Imaging vision : Functional mapping of intermediate visual processes in man

University dissertation from Stockholm : Karolinska Institutet, Department of Neuroscience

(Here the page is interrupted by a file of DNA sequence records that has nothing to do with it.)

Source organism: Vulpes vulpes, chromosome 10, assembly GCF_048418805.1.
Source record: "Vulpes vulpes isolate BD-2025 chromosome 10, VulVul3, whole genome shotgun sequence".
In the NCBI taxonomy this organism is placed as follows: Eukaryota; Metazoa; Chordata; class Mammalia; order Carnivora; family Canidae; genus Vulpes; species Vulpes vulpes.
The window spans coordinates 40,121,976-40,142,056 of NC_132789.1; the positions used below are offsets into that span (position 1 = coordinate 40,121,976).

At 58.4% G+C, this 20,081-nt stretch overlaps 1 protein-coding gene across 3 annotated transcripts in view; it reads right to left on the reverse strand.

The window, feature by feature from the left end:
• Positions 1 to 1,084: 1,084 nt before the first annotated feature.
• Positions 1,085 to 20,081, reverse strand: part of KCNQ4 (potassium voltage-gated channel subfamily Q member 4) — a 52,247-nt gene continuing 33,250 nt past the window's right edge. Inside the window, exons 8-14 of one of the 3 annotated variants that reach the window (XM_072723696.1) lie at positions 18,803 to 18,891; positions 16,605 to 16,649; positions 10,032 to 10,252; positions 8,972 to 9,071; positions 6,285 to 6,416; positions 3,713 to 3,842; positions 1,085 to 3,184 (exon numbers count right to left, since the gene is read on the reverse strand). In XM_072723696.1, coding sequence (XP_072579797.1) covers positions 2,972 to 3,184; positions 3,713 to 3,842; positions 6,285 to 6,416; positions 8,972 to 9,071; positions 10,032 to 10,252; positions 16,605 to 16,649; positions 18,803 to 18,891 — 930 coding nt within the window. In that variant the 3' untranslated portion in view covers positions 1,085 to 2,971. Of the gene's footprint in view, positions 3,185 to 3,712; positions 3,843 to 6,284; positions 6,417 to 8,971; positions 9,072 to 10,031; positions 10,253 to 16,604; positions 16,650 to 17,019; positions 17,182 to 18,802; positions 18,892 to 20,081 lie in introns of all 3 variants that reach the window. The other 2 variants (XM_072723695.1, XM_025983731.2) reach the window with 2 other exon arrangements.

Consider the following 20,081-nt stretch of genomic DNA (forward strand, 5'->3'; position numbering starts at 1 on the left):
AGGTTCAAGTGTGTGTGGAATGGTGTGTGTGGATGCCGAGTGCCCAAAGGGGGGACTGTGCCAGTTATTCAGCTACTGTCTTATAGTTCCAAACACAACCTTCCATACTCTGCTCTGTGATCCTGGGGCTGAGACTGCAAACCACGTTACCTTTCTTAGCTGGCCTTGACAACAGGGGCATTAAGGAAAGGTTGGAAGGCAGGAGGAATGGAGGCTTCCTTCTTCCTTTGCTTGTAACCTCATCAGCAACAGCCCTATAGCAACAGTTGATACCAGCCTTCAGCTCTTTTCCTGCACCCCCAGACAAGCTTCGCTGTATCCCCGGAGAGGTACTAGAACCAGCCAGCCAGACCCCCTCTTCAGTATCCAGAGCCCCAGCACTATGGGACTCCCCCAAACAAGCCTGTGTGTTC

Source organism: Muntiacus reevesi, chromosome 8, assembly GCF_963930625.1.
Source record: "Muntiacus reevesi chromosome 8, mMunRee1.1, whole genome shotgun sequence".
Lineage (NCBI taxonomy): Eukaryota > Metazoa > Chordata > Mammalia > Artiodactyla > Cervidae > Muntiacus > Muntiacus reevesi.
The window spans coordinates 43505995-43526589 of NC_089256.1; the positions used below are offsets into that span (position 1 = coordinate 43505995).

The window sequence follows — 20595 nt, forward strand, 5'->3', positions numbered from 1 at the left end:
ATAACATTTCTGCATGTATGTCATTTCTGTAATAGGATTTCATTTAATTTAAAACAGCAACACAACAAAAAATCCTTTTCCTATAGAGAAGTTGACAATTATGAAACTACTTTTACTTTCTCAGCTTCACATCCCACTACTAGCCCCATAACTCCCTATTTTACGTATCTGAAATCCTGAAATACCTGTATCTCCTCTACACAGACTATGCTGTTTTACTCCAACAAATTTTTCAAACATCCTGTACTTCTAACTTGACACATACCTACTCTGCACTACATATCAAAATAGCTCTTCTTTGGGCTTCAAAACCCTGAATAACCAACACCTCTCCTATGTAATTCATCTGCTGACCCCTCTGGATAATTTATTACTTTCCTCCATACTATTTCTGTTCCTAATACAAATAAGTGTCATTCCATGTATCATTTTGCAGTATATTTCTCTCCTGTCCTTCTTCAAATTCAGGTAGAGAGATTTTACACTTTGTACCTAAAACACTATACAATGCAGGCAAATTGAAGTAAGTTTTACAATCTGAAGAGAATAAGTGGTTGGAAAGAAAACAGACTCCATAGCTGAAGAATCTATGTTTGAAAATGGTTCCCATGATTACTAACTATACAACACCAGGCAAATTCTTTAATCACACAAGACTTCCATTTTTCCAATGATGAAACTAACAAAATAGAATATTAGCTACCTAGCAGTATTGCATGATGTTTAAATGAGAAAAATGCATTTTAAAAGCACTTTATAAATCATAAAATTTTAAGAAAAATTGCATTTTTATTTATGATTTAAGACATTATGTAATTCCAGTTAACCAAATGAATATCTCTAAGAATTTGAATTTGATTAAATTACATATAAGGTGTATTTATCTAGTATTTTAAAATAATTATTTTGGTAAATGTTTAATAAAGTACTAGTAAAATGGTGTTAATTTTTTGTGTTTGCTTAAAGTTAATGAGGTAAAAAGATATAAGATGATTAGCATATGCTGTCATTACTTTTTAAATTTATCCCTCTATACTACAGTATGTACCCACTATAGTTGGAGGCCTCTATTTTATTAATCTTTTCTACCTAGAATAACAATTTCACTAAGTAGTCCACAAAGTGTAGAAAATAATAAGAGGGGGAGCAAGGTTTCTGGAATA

Abstract: The human visual system is highly adept at recognizing objects independent of changes in viewing conditions, such as viewpoint, illumination, and partial occlusions by other objects in the visual environment. This invariance to viewing conditions is believed to be achieved by generating invariant shape representations from the variable visual input. The neuronal mechanisms which generate such representations belong to the category of intermediate visual processes, an aspect of visual processing which is not well understood. In this thesis 1 have investigated the neuronal mechanisms of a number of intermediate visual processes relating to the generation of invariant shape representations. Three main issues were addressed: generation of invariant contours, occlusion invariance, and size invariance. First, the neuronal mechanisms underlying perception of illusory contours, an important type of invariant contour representations, were investigated. The results showed that illusory and real (luminance) contours are processed by spatially overlapping mechanisms in early visual areas, but that illusory contour perception is associated with stronger activation of a region of ventral extrastriate cortex anterior to V2. This area has been implicated in the processing of complex visual information. Furthermore, illusory contour perception was associated with a decoupling of the activity in V1 and V2. Second, based on previous studies it was hypothesized that a shape discrimination task involving perceptual segregation of overlapping shapes would activate the extrastriate visual cortex more strongly than a task in which shapes do not overlap. It was found that perceptual segregation was associated with increased activity in a region of the posterior extrastriate cortex at c anterior border of V2, which was proposed to correspond to V4v based on location and functional properties. Third, the mechanisms underlying size invariant recognition were studied. In a psychophysical study the influence of spatial attention on size invariant recognition was investigated. Spatial attention was found to influence size transformation processes in partial accordance with a proposed role for spatial attention as the mechanism underlying size invariance. Using FMRI the neuronal correlates of visual size transformation were investigated directly. Size transformation was found to be associated with increased activity in the intraparietal cortex, particularly its posterior part, and the activation was proportional to the magnitude of the size change. The activation was specific for size transformation and could not be a result of spatial attention shifts alone. Together, these results indicate that while spatial attention may influence processes generating size invariance, it is unlikely to be the sole mechanism underlying size invariant recognition. The activation of the posterior parietal cortex by a shape matching task adds to the body of evidence suggesting that aspects of object shape are processed in the parietal cortex. In addition, a method for automated extraction of anatomically and topologically accurate cortical surfaces was developed and shown to be practically applicable. Because this method, unlike previous approaches, does not require any user intervention it promises to be a useful tool for cortical surface-based analysis in future studies.

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